December 19, 2012


Posted in BACTERIAL tagged , , , , , , , , , , , , , , at 6:34 pm by PCOSLady

Methicillin-resistant Staphylococcus aureus infection
PCOS Lady:
MRSA is in some of you… Many of the elderly have it and are unaware they have it… I was informed many elderly in upstate NY have it and the EMT’s protect themselves on calls…
Methicillin-resistant Staphylococcus aureus (MRSA) infection is caused by a strain of staph bacteria that’s become resistant to the antibiotics commonly used to treat ordinary staph infections.
Most MRSA infections occur in people who have been in hospitals or other health care settings, such as nursing homes and dialysis centers. When it occurs in these settings, it’s known as health care-associated MRSA (HA-MRSA). HA-MRSA infections typically are associated with invasive procedures or devices, such as surgeries, intravenous tubing or artificial joints.
Another type of MRSA infection has occurred in the wider community — among healthy people. This form, community-associated MRSA (CA-MRSA), often begins as a painful skin boil. It’s spread by skin-to-skin contact. At-risk populations include groups such as high school wrestlers, child care workers and people who live in crowded conditions.
By Mayo Clinic staff
Staph infection
Staph skin infections, including MRSA, generally start as small red bumps that resemble pimples, boils or spider bites. These can quickly turn into deep, painful abscesses that require surgical draining. Sometimes the bacteria remain confined to the skin. But they can also burrow deep into the body, causing potentially life-threatening infections in bones, joints, surgical wounds, the bloodstream, heart valves and lungs.
When to see a doctor
Keep an eye on minor skin problems — pimples, insect bites, cuts and scrapes — especially in children. If wounds become infected, see your doctor. Do not attempt to treat an MRSA infection yourself. You could worsen it or spread it to others.
~ CDC … Excellent pictures of infections … LOOK at them and be familiar with MRSA…
Methicillin-resistant Staphylococcus Aureus (MRSA) is a type of staph bacteria that is resistant to certain antibiotics called beta-lactams. These antibiotics include methicillin and other more common antibiotics such as oxacillin, penicillin, and amoxicillin. In the community, most MRSA infections are skin infections. More severe or potentially life-threatening MRSA infections occur most frequently among patients in healthcare settings. While 25% to 30% of people are colonized* in the nose with staph, less than 2% are colonized with MRSA (Gorwitz RJ et al. Journal of Infectious Diseases. 2008:197:1226-34.).
When a person carries the organism/bacteria but shows no clinical signs or symptoms of infection. For Staph aureus the most common body site colonized is the nose.
The symptoms of MRSA infection depend on where you’ve been infected.
MRSA most often appears as a skin infection, like a boil or abscess. It also might infect a surgical wound. In either case, the area would look:
~ Swollen
~ Red
~ Painful
~ Pus filled
Many people who have a staph skin infection often mistake it for a spider bite.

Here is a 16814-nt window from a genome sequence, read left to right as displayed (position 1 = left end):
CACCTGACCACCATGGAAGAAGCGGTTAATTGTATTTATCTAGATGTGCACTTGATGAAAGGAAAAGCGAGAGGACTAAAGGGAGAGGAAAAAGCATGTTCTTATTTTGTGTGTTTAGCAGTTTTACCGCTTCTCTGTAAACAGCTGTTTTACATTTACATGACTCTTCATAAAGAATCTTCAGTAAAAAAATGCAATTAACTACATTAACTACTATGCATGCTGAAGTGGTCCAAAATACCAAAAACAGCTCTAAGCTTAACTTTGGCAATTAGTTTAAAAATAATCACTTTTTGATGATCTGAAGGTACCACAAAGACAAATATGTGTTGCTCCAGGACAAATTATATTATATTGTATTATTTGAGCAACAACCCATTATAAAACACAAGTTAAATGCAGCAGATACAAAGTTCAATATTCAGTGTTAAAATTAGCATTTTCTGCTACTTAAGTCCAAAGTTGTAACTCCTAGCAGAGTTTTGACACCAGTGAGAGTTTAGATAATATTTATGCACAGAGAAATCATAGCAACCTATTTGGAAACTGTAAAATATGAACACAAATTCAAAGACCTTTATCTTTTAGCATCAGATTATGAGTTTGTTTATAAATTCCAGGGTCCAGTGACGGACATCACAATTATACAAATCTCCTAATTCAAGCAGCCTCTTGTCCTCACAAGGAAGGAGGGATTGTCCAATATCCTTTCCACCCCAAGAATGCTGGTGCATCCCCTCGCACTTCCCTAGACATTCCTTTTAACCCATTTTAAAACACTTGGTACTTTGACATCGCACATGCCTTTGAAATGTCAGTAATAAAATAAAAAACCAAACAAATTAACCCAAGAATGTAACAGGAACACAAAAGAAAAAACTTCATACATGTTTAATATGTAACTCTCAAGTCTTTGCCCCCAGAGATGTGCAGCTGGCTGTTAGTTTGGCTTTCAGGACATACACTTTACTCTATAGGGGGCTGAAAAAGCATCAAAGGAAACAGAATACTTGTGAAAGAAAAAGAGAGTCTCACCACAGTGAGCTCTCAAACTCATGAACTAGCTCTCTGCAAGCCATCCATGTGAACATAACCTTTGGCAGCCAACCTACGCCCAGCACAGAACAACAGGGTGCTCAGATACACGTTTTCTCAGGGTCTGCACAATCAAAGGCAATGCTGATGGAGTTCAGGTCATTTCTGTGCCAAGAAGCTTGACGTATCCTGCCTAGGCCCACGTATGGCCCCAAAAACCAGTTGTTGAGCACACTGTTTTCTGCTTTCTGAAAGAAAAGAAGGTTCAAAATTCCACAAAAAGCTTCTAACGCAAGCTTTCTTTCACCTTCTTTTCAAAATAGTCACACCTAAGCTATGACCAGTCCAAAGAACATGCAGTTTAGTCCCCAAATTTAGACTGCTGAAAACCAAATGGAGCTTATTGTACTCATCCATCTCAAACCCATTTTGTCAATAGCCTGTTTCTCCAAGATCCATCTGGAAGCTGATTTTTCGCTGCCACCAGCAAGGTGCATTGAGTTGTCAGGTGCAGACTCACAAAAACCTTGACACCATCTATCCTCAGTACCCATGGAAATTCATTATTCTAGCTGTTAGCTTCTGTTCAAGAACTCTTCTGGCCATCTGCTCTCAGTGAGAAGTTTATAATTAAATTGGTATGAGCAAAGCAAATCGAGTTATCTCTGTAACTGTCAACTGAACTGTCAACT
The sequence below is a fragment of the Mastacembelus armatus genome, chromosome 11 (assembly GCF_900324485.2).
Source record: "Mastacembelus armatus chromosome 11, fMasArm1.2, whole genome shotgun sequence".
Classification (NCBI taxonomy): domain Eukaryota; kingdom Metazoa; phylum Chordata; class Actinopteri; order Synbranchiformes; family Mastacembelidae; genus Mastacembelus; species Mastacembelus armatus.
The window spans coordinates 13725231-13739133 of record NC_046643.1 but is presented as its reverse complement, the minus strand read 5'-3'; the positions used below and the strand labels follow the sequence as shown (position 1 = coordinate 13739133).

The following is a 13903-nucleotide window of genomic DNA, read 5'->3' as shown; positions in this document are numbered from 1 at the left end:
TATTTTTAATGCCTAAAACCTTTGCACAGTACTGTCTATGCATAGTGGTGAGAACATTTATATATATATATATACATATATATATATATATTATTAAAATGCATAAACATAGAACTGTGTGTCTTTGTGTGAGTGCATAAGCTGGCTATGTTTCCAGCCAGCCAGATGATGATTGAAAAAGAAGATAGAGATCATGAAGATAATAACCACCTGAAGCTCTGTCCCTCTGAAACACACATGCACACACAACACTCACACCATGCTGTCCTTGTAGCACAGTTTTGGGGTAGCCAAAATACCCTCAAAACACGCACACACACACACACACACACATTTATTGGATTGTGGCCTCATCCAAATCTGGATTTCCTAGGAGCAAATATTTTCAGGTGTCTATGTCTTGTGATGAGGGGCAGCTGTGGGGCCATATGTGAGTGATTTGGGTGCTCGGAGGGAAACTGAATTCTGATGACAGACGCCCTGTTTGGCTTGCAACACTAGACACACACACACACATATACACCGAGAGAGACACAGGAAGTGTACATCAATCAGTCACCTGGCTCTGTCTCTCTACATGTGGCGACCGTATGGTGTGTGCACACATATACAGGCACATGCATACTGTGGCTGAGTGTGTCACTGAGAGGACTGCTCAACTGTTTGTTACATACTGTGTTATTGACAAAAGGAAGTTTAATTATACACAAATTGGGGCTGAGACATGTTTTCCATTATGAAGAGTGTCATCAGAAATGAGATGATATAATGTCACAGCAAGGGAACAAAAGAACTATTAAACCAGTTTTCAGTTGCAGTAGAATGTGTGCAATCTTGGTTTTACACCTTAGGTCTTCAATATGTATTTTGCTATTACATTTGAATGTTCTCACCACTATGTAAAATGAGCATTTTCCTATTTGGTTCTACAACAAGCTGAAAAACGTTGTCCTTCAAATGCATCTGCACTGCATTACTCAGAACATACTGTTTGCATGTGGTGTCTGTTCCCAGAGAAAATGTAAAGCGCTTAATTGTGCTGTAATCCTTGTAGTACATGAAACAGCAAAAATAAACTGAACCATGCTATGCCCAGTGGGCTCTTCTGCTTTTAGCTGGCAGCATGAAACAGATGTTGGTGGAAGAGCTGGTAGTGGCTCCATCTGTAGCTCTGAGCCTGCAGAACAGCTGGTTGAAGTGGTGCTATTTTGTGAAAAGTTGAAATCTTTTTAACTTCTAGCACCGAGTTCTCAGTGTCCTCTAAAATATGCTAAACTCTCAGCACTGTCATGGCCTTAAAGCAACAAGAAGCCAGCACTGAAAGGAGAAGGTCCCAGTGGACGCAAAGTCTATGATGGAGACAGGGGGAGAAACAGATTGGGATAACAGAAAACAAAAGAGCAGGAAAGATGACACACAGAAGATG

If staph infects the lungs and causes pneumonia, you might have:
~ Shortness of breath
~ Fever
~ Cough
~ Chills
MRSA can cause many other symptoms, because it can infect the urinary tract or the bloodstream.
Very rarely, staph can result in necrotizing fasciitis, or “flesh-eating” bacterial infections. These are serious skin infections that spread very quickly. While frightening, only a handful of necrotizing fasciitis cases has been reported.
staph bacteria
flesh eating bacterial infection


  1. Sedona Cole said,

    Great read, thanks for the excellent information. My nephew had a resistant case of staph, and found the work of Microbiologist, Michelle Moore. She too had a case that wouldn’t go away, and used her most appropriate educational background to create a natural treatment. I’ll list the site, should any one else need to benefit from it. Keep up the great work on education! Awesome info!!

  2. Chana C. Goldreich said,

    Dear Christie, I am a herbal medicine student. I stumbled upon your “Gem of a Gem” blog by chance while looking into CAH, trying to understand this condition for a friend that has amenorrhea. She doesn’t has a official diagnosis yet, but from some blood tests that she took seems pretty clear that LOCAH is what she has, so I am pushing her to go back to the doctor to have a clear confirmation of the diagnosis, and she should’nt ignore it (she is young and might want childrens!, among other things).

    So I started to read your well articulated, researched and presented wealth of health info, I really want to praise and thank you for the enormous time, effort, serious research that you put into it! Might you continue in good health and help others to be in good health! With gratitude and thanks, Chana from Brooklyn, NY

  3. Bobbie Fluet said,

    Intestinal troubles after operation may be a indicator of a staph infection, according to the Mayo Clinic. Vomiting and feelings of nausea after surgical treatment may result from toxic shock syndrome, that is a serious problem brought on by widespread staph infection. Individuals who have a feeding tube implanted immediately after surgery have got a bigger chance of getting staph infections as a result of contamination of the tube…

    Our own website

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